Chris Walbank’s essential camping kit

wild camping woods

Basic kit for a comfortable night in the wild woods. See our article on bivi camping too.

We all have our favourite bits of kit that we always seem to pack when we go camping, especially the shiny, expensive bits. But what is it that you always take with you no matter where or how you’re camping?

Chris Walbank has camped and over-nighted in some fascinating places – on a glacier, high in the Pyrenees, in an alpine flower meadow in the French Alps, atop a mountainous rocky outcrop in a remote part of British Columbia and in a hammock in a rainforest. Plus, we mustn’t forget that most arduous and extreme type of camping: the busy family campsite in the UK, where you have to fight to keep your pitch and the neighbours keep you awake until 5am. Here, he tells us what kit he likes best.


Bird song, but no noise!

No matter where, there always some bits of kit I never leave home without and it’s about time I shared these with you. Why is it that we camp? For me, one of the key things about being outdoors is the sound – bird song, moving water as the gentle breeze makes ripples on water, swaying trees, rustling leaves….Poets have written about such things for centuries. It’s the romance of it all, being at one with nature.

riverside campfire

Chris canoed to this shore, set up camp and then rigged up a fire to cook his dinner.

But just stop there and think about that for a minute and ask yourself what happens when at the end of the day and you’re under canvas, resting your head on that oh so soft pillow, ready to dream of the next day? I tell you what happens, every single sound is amplified 100-fold! As the sounds of the day fade, the hum of traffic, farm machinery, aircraft overhead, whatever it is that makes this world so noisy, slowly fades away to reveal the true sound of nature. But just as you’re dropping off every sound you hear seems to be just the other side of that thin canvas wall next to your ear.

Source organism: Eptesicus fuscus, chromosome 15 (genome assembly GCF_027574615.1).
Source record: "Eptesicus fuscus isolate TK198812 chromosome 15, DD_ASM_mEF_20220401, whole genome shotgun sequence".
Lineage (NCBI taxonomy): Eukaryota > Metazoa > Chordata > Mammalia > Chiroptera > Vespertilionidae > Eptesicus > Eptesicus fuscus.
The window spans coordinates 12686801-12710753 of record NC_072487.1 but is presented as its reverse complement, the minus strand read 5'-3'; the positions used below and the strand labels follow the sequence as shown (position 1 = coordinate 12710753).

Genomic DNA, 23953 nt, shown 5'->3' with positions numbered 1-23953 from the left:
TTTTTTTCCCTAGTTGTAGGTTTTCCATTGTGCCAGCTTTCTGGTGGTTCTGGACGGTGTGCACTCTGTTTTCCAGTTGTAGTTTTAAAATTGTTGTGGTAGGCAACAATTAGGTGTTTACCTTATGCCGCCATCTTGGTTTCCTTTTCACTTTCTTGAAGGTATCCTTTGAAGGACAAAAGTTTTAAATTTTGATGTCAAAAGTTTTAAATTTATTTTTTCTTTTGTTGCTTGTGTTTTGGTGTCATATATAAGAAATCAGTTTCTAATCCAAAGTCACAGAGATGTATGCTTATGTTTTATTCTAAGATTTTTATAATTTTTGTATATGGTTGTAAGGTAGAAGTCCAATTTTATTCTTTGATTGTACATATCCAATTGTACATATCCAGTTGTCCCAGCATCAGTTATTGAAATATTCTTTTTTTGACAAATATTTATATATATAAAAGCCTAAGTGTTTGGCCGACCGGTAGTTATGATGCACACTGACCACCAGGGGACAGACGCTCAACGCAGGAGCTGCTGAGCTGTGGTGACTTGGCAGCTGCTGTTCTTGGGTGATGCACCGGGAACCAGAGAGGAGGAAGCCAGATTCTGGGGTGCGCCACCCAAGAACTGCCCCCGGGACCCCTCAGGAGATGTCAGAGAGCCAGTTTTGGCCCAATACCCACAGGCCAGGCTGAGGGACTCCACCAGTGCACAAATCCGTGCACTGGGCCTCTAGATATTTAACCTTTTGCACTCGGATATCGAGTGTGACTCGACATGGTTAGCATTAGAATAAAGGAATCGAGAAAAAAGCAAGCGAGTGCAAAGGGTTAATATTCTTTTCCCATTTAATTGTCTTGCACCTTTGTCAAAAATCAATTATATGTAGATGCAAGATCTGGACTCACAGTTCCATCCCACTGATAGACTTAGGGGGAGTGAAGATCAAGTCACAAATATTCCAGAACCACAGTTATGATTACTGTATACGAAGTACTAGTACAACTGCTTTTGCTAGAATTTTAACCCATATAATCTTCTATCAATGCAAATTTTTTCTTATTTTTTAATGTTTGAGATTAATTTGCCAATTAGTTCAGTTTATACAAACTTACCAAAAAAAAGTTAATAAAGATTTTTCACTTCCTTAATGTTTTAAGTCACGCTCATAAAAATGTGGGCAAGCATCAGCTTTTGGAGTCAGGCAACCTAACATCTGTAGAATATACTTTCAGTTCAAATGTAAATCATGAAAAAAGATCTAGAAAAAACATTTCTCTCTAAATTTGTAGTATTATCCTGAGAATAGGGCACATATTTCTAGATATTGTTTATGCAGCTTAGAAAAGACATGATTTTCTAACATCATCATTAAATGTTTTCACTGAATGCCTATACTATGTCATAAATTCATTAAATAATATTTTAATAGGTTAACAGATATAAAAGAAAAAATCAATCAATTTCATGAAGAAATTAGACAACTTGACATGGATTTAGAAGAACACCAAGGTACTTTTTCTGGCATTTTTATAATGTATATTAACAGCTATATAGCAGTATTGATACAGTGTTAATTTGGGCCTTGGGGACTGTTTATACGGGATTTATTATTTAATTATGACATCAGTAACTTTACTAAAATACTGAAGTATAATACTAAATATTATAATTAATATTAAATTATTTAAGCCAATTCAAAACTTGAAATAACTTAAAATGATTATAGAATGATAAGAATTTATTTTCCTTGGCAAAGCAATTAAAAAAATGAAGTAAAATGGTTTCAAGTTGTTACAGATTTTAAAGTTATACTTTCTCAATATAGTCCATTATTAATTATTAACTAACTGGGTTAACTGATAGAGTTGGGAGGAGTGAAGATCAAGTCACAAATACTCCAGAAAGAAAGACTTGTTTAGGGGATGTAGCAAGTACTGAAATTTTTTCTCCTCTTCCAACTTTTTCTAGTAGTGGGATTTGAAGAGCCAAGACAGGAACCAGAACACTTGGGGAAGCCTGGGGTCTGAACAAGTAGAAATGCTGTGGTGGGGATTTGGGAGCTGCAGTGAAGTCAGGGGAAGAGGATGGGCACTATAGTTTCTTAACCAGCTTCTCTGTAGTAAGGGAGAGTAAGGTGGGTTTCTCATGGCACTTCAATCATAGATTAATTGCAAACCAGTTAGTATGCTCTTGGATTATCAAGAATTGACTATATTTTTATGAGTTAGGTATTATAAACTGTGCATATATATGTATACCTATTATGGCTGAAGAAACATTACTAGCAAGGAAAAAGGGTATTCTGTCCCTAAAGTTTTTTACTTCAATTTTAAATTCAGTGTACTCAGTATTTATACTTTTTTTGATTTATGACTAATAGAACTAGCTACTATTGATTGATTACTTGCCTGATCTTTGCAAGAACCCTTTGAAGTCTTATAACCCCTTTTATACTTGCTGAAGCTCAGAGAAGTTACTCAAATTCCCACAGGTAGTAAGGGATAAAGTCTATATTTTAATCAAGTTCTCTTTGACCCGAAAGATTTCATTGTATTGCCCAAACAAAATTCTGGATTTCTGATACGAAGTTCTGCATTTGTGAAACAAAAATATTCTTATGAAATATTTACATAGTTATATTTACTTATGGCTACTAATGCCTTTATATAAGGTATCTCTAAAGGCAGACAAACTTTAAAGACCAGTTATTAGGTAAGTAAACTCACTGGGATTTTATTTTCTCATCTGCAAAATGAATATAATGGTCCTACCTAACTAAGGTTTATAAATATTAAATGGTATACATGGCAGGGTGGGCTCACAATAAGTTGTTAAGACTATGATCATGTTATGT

A blackbird that weighs less than your mobile phone walks past your tent with a gentle hop, wings outstretched as it skips past the tent. Suddenly, in the quiet of the night it sounds like a herd of wildebeast just about to trample through your tent. As for the snores, sniffs and bottom burps of those in the same tent or the tent two feet away? Well that can have you hiding your head under the pillow begging for morning.

No matter where I camp, the very first things I reach for and pack are earplugs! For the price of a few pence, you can have a good night’s sleep. The ones I get are from outdoor fishing and shooting shops, where you can normally get a handful for a few quid; some chemists also sell them. The ones designed for outdoors tend to be orange or another fluorescent colour so they don’t get lost too easily when they fall out during the night. The next thing I consider is what to sleep in and on.


A comfortable night

What I sleep in varies with the weather. It’s no good having a summer sleeping bag when the snow that’s just fallen on top of the tent is starting to freeze, or having that so expensive winter sleeping bag, whose natural habitat is the Arctic Circle, in the middle of summer. I always pack a sleeping bag according to the predicted weather, remembering that summer nights can get cold, I often take two cheap summer bags knowing that I can add it as a second layer if required. Adding an extra layer can increase the warmth of most sleeping bags. I spent a comfortable night on a glacier tucked up inside two average-priced sleeping bags, whilst a friend in a sleeping bag that cost a few hundred pounds had a cold, restless night.